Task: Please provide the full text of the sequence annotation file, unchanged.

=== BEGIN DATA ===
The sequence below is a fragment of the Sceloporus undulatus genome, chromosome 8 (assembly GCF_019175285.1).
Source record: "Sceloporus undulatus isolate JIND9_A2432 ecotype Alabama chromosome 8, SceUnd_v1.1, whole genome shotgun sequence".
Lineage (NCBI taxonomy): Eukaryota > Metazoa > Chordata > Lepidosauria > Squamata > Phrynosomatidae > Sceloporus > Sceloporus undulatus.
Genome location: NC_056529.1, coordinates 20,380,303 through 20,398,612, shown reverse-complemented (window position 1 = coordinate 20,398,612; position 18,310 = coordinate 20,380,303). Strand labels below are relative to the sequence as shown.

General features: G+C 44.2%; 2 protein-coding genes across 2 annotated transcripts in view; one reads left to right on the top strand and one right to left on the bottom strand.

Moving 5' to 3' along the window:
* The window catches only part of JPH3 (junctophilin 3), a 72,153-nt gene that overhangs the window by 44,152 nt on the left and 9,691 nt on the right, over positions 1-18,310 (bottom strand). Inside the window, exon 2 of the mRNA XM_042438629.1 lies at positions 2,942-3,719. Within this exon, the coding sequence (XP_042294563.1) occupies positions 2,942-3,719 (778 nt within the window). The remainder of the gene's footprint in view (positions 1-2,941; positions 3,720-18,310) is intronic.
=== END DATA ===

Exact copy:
The sequence below is a fragment of the Sceloporus undulatus genome, chromosome 8 (assembly GCF_019175285.1).
Source record: "Sceloporus undulatus isolate JIND9_A2432 ecotype Alabama chromosome 8, SceUnd_v1.1, whole genome shotgun sequence".
Lineage (NCBI taxonomy): Eukaryota > Metazoa > Chordata > Lepidosauria > Squamata > Phrynosomatidae > Sceloporus > Sceloporus undulatus.
Genome location: NC_056529.1, coordinates 20,380,303 through 20,398,612, shown reverse-complemented (window position 1 = coordinate 20,398,612; position 18,310 = coordinate 20,380,303). Strand labels below are relative to the sequence as shown.

General features: G+C 44.2%; 2 protein-coding genes across 2 annotated transcripts in view; one reads left to right on the top strand and one right to left on the bottom strand.

Moving 5' to 3' along the window:
* The window catches only part of JPH3 (junctophilin 3), a 72,153-nt gene that overhangs the window by 44,152 nt on the left and 9,691 nt on the right, over positions 1-18,310 (bottom strand). Inside the window, exon 2 of the mRNA XM_042438629.1 lies at positions 2,942-3,719. Within this exon, the coding sequence (XP_042294563.1) occupies positions 2,942-3,719 (778 nt within the window). The remainder of the gene's footprint in view (positions 1-2,941; positions 3,720-18,310) is intronic.